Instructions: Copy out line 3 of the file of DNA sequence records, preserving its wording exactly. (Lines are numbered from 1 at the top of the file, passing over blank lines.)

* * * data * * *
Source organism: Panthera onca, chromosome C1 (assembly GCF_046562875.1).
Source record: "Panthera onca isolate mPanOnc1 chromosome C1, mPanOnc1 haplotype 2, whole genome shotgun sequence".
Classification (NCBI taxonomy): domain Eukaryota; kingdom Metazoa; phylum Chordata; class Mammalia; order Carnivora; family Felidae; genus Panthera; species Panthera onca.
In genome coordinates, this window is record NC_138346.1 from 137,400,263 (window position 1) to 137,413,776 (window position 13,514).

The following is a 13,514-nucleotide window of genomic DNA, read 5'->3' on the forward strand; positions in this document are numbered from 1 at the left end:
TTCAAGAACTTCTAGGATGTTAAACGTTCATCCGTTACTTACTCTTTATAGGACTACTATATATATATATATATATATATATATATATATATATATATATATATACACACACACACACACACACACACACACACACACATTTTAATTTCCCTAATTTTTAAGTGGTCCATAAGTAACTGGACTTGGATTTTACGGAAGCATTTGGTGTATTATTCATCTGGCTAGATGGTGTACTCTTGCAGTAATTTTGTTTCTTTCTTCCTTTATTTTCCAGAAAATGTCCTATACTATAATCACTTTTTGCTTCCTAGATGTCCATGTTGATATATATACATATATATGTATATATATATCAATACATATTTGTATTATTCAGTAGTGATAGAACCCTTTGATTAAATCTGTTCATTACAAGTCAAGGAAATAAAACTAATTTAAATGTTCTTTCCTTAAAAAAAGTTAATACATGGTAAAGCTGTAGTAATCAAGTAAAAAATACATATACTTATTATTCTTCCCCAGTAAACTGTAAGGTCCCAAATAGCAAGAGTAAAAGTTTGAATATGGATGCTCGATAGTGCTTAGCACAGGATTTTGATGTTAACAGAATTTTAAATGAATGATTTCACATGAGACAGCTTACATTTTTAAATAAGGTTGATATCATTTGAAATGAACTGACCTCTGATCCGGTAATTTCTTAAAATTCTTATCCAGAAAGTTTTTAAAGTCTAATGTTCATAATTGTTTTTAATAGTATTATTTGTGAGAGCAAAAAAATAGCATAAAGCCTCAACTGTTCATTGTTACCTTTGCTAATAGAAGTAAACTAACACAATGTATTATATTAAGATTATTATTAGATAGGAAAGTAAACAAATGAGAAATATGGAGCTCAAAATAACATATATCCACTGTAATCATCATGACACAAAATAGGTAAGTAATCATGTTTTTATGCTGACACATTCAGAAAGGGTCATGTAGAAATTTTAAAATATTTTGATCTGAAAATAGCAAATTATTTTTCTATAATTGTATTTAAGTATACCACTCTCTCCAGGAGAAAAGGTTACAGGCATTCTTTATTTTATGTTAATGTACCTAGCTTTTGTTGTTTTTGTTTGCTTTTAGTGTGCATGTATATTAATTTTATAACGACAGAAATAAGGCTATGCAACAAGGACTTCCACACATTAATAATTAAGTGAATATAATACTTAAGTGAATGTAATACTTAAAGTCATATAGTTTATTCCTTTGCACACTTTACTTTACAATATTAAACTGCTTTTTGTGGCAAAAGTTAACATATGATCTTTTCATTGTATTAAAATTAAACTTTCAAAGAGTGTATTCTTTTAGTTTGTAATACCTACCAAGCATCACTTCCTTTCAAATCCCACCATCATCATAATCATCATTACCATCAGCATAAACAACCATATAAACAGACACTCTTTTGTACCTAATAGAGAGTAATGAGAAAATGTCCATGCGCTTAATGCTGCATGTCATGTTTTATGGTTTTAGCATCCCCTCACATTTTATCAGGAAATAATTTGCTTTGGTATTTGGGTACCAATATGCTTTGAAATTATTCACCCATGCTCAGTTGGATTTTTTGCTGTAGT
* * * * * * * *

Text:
Classification (NCBI taxonomy): domain Eukaryota; kingdom Metazoa; phylum Chordata; class Mammalia; order Carnivora; family Felidae; genus Panthera; species Panthera onca.